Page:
All Triumphs All the Time: Issue 150 of The Vintage Triumph magazine, 2015
Harry Barnes was to have been our first editor, but quickly decided he couldn’t do it. I was elected, producing issues 1-18 from 1974 to 1977. Looking at those productions, I’m struck that while Triumphs haven’t changed much else has in half a lifetime.
Annual dues were $10—equal to $48 today, but didn’t buy as much. Imagine a world without computers! You printed off sheets of clean, “camera-ready” type. We couldn’t afford typesetting; those who didn’t have electric typewriters put a brand new ribbon in their Remingtons and banged hard on the keys.
“Half tones” (photos) cost $5 apiece and were rationed. We substituted “line art”—100% black sketches (as with the Jabbeke TR2 100 mph record car on the cover of TVT 1), which cost nothing extra. Issues #1-11 were printed black on buff paper called “Woodbine,” which I thought neat, though to my aging eyes today it seems barely legible. Somehow, things came together. We picked up members and Triumphs and sprang for real type, half tones and, with TVT 12, a color cover—a Silverstone grey TR3A named for Alick Dick, last managing director of Standard-Triumph.
Triumphs of All Stripes
History was big. No longer, we declared, would Triumph nuts have to suffer single-model fixations. We loved ’em all. We saw our mission to educate people on a proud history stretching back to 1923, possessed of impressive competition credentials, studded with brilliant characters from Donald Healey to Kas Kastner.
In TVT 8 we splashed out and produced 20 pages dedicated to the classic Triumph Gloria (1934-38), with able writers like Graham Robson, Glyn Lancaster-Jones, Dennis May and Chris Hastings. The next issue we shot three decades forward to “the swing-axle crowd”: Spitfire, Vitesse, GT6, Herald, even the Bond Equipe.
Then it was on to the razor-edge Town & Country, Renown and Mayflower…and the postwar Roadster, whose dickie-seat passengers, designer Walter Belgrove said, reminded him of “two privates perched over an Aldershot latrine.” (Everybody has their opinion.) We campaigned in support of the “flying doorstops,” the TR7 and TR8, urged British Leyland to send America the Dolomite Sprint sports sedan—and mourned when the marque died.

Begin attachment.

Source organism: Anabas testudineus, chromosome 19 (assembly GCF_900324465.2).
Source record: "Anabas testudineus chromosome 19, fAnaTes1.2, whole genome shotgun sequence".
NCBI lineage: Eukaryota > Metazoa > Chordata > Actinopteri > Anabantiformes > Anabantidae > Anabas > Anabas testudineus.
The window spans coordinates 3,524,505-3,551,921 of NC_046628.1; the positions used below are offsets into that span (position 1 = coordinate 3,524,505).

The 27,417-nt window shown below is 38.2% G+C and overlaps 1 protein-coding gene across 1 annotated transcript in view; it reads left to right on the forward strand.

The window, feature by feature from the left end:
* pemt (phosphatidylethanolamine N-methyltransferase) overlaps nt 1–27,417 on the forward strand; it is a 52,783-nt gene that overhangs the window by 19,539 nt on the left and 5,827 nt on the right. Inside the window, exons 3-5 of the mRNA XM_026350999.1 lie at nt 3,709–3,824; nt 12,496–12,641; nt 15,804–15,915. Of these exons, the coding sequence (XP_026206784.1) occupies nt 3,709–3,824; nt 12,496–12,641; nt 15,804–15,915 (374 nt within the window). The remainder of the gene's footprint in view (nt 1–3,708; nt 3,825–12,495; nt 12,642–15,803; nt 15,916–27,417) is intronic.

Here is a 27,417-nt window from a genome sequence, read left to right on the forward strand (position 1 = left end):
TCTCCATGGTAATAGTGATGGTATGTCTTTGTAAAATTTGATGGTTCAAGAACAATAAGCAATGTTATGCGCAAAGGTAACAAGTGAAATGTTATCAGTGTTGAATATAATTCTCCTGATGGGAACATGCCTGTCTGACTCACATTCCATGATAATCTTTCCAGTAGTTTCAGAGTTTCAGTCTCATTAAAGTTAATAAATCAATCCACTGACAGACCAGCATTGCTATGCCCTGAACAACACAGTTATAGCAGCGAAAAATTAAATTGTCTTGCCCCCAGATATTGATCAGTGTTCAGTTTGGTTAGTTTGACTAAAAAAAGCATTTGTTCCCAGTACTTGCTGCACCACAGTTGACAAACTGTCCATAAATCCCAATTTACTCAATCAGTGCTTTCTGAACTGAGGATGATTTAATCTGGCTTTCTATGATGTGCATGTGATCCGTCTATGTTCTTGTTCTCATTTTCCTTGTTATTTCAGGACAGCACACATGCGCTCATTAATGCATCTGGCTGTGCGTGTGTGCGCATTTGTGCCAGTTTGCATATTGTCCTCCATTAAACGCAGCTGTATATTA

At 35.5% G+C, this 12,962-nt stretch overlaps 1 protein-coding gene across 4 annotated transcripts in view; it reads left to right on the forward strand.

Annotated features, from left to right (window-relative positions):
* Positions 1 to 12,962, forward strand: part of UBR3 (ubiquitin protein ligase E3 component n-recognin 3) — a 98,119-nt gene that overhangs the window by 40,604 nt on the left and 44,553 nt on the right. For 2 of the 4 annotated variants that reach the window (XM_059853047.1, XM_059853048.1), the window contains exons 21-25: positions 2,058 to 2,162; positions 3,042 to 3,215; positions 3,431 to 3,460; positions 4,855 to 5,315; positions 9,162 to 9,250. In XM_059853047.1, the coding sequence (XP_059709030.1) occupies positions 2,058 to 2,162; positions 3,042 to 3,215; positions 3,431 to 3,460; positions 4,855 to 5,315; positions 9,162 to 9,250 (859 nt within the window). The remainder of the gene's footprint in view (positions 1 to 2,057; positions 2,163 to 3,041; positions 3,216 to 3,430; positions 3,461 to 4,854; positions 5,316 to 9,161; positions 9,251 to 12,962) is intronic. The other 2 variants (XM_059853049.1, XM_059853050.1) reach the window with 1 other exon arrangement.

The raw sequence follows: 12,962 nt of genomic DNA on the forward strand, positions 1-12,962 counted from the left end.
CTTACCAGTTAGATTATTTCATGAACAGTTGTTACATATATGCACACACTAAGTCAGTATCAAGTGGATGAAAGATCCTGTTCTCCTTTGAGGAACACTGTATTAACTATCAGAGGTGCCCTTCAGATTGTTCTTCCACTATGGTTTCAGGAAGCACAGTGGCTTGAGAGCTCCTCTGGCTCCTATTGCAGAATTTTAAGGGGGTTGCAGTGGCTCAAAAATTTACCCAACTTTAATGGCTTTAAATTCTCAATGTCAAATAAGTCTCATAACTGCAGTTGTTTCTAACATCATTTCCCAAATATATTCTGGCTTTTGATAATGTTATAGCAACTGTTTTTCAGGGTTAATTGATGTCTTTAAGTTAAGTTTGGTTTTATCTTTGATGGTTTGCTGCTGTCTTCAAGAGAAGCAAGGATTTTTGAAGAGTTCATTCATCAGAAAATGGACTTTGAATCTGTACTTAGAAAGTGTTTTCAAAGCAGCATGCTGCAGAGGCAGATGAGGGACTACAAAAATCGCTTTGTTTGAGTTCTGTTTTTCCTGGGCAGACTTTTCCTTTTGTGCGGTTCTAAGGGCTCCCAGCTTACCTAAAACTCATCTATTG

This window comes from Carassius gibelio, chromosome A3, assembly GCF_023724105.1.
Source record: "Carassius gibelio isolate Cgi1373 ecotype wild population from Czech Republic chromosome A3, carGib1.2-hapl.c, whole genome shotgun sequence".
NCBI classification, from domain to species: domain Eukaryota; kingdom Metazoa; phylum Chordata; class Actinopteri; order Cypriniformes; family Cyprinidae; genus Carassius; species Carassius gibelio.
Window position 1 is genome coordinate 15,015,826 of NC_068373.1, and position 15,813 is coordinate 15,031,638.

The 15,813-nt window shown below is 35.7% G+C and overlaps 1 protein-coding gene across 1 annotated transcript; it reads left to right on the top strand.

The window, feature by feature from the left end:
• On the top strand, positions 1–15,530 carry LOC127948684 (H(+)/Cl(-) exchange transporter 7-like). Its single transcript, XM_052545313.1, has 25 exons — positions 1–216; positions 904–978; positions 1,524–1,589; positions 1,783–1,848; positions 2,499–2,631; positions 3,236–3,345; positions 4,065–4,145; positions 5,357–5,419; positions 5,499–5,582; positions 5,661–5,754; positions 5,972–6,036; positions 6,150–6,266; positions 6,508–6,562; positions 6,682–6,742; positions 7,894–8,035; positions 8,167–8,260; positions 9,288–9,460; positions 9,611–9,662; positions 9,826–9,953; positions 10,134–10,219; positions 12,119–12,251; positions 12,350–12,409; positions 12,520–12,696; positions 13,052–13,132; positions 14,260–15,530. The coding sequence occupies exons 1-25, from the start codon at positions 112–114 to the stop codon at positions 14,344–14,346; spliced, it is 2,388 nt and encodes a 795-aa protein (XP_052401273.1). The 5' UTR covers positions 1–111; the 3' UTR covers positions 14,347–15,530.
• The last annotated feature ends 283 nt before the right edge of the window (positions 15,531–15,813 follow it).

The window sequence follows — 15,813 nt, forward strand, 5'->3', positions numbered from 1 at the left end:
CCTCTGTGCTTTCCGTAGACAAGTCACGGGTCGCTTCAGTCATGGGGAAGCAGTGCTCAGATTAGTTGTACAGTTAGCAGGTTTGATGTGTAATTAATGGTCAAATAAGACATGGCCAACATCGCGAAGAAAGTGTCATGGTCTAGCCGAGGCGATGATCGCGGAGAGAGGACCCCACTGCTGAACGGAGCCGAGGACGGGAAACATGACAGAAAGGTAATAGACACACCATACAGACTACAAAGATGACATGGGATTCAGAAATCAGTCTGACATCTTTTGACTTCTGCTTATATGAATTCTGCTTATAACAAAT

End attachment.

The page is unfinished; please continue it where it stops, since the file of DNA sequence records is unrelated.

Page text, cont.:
I can’t tell you how much fun it was because I haven’t the space. We looked back on the noble TRS performance at Le Mans ’61 (TVT 7); Bob Tullius’s Group 44 (TVT 11) , the goofy “Sectioned Mayflower” (TVT 10); the TR-powered Morgans (TVT 18); the weird TR-X that almost precluded the TR2 (TVT 16). We covered the great 1977 national meet at Bridgehampton (“Austie Clark’s Place”), where a TR5’s bonnet went airborne down the finishing straight, scattering the frightened crowd (we laughed, but only later). By 1978 we had expanded into technical topics, parts book reprints, and promoting Cox & Buckles’s new USA spares emporium, long since become the Roadster Factory.
By TVT 19, when I handed over to Dennis Phleeger, the Vintage Triumph Register had been well and truly launched. I rejoiced when my brother Mike Cook became editor, because I knew meant a quality magazine full of “half tones” with “colour” on every page. Thanks to so many devoted people who followed since those early days, VTR remains as active as ever, still dedicated (as we proclaimed with TVT 1) to “the Smartest Cars in the Land.”
Richard Langworth cofounded the Vintage Triumph Register in 1974 “in a Detroit bar with four other autoholics,” and has since published over fifty books on automobiles and Winston Churchill. Today he writes for Collectible Automobile and serves Hillsdale College as senior fellow for the Churchill Project.